The 2021 Kia Niro will be based at the Gladstone City library where it will be charged from solar panels located on the library roof making it fueled by 100% renewables. Library staff will use the vehicle to make trips between all six of Council’s libraries.

Transitioning to electric vehicles is supported through Queenland Governments new Zero Emission Vehicle Strategy 2022-2032 which sets the following targets:

  • 50% of new passenger vehicle sales to be zero emission by 2030, moving to 100% by 2036
  • 100% of eligible Queensland Government fleet passenger vehicles to be zero emission by 2026

A key initiative is public charging infrastructure where options are being explored for locations across Queensland. A $10 million co-fund will support public charging options, in partnership with local government and private industry.

There are many Reef Guardian Councils now with fully electric or hybrid vehicles and we congratulate them on this transition.



New Guidelines for dog off-leash areas help Councils with planning

Dog off Leash area


The Great Barrier Reef Marine Park Authority’s field management partner the Queensland Parks and Wildlife Service has recently published new guidelines to assist councils with planning, establishment and management of foreshore dog off-leash areas within and adjacent to state marine parks.

The Local government dog off-leash areas in State Marine Parks document summarises the regulations relevant to dog access and environmental management by the Department Environment and Science through Queensland Parks and Wildlife Service and subsequent key environmental considerations. A convenient checklist is included cataloguing requirements and expectations from the Department Environment and Science.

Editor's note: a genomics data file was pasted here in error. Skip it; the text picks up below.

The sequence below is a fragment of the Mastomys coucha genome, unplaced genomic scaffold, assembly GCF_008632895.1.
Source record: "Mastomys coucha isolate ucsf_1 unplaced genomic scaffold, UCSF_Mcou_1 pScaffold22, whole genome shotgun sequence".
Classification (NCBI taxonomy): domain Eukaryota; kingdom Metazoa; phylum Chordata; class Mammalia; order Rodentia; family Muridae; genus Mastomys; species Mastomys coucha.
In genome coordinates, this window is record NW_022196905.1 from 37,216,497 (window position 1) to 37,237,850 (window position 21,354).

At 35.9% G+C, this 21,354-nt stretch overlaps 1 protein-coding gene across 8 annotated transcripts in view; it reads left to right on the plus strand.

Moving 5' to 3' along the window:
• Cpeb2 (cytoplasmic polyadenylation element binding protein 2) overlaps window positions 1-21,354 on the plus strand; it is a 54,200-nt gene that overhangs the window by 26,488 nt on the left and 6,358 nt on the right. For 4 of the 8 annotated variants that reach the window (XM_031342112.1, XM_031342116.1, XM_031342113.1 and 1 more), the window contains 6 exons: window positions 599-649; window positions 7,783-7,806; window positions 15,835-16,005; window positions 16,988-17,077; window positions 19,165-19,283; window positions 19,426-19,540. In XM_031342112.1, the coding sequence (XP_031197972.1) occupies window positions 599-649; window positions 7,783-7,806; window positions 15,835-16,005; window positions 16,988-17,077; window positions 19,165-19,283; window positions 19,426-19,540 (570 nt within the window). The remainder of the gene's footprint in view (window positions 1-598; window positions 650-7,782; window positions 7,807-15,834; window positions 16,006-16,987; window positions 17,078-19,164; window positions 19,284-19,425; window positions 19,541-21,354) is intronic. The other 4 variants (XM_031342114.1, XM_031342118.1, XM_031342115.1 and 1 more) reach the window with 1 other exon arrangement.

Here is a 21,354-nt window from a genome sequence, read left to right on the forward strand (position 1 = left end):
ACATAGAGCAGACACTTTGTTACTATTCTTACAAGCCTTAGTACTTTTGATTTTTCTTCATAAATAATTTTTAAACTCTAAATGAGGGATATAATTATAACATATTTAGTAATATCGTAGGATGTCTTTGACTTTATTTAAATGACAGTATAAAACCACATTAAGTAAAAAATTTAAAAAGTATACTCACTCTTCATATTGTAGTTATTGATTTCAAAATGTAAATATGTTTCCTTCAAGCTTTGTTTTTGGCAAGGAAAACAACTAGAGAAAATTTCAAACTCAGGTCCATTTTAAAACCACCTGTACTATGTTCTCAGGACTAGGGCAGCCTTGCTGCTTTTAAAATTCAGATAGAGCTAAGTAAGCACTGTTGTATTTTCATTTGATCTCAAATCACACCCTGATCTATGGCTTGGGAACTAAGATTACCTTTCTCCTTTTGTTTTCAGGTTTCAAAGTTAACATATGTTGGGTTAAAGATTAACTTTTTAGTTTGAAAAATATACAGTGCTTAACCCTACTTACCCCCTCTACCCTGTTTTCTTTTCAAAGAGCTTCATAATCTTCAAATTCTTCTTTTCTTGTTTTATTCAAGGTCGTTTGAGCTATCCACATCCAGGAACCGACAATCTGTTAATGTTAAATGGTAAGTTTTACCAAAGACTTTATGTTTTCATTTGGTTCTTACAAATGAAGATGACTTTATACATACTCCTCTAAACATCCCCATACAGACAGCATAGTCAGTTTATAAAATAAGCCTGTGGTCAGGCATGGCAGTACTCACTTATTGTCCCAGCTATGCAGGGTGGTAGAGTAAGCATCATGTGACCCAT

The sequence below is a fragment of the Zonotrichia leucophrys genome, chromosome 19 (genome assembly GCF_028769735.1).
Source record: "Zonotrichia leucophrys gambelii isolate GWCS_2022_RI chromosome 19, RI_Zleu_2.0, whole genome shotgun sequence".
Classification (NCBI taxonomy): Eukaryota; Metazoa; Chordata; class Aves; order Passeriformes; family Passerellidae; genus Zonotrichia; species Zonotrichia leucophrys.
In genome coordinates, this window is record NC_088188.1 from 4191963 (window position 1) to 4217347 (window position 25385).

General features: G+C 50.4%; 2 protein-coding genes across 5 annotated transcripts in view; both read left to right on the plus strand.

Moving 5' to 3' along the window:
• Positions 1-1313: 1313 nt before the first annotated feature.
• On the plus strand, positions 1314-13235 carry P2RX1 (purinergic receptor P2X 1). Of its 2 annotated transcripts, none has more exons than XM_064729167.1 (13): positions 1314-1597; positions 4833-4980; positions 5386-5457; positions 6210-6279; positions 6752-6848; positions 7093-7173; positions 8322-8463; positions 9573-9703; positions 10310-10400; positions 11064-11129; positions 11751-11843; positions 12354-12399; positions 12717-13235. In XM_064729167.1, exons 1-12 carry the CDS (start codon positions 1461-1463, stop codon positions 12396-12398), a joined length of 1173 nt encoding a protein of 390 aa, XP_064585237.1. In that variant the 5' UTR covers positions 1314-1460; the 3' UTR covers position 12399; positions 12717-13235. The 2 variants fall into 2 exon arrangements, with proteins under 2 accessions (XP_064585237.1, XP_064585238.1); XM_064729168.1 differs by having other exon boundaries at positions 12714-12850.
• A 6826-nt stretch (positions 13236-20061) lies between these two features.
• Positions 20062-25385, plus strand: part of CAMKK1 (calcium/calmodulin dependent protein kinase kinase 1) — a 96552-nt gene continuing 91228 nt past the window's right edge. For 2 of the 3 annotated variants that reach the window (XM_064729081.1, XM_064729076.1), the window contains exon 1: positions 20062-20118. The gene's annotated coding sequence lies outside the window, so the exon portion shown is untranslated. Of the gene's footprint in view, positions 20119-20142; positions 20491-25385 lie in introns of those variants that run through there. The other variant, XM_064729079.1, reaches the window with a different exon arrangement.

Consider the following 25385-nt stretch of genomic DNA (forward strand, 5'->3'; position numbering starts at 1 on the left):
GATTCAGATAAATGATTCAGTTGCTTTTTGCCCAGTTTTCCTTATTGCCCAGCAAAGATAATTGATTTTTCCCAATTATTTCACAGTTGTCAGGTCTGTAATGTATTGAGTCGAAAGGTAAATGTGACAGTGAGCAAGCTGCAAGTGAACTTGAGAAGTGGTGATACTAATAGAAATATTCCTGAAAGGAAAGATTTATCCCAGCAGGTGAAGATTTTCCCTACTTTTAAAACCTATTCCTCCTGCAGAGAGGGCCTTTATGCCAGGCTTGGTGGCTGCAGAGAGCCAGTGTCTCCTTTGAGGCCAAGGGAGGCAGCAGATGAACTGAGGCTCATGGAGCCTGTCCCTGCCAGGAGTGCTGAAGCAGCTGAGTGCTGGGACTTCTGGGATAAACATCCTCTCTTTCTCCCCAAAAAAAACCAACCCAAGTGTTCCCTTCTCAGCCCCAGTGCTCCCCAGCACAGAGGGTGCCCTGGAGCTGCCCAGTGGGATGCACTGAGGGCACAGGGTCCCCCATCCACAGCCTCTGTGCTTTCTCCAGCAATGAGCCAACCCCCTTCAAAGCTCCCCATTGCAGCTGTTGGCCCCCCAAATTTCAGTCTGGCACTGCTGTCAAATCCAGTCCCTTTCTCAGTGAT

There is strong evidence about the negative effects of dogs on shorebirds. Striking a balance between recreational demand and protection of wildlife is a significant challenge for conservation managers. Councils are encouraged to use these guidelines from the early planning stages for dog off-leash areas through to the review of their effectiveness.

These guidelines were prepared based on valued input and feedback from a range of internal and external stakeholders. Practical implementation was piloted with the Brisbane City Council in the Moreton Bay Marine Park where relevant First Nations peoples and stakeholders were engaged to discuss site-specific matters.

The guidelines are available on the Department Environment and Science website’s policies and procedures page under Marine Park management. Councils can access the document using this direct link.



February 2022


Organic waste collection helps the Reef

FOGO Rockhampton City Council

Rockhampton Regional Council and Townsville City Council are trialing kerbside collection of Food Organics, Garden Organics through support from the Queensland Government.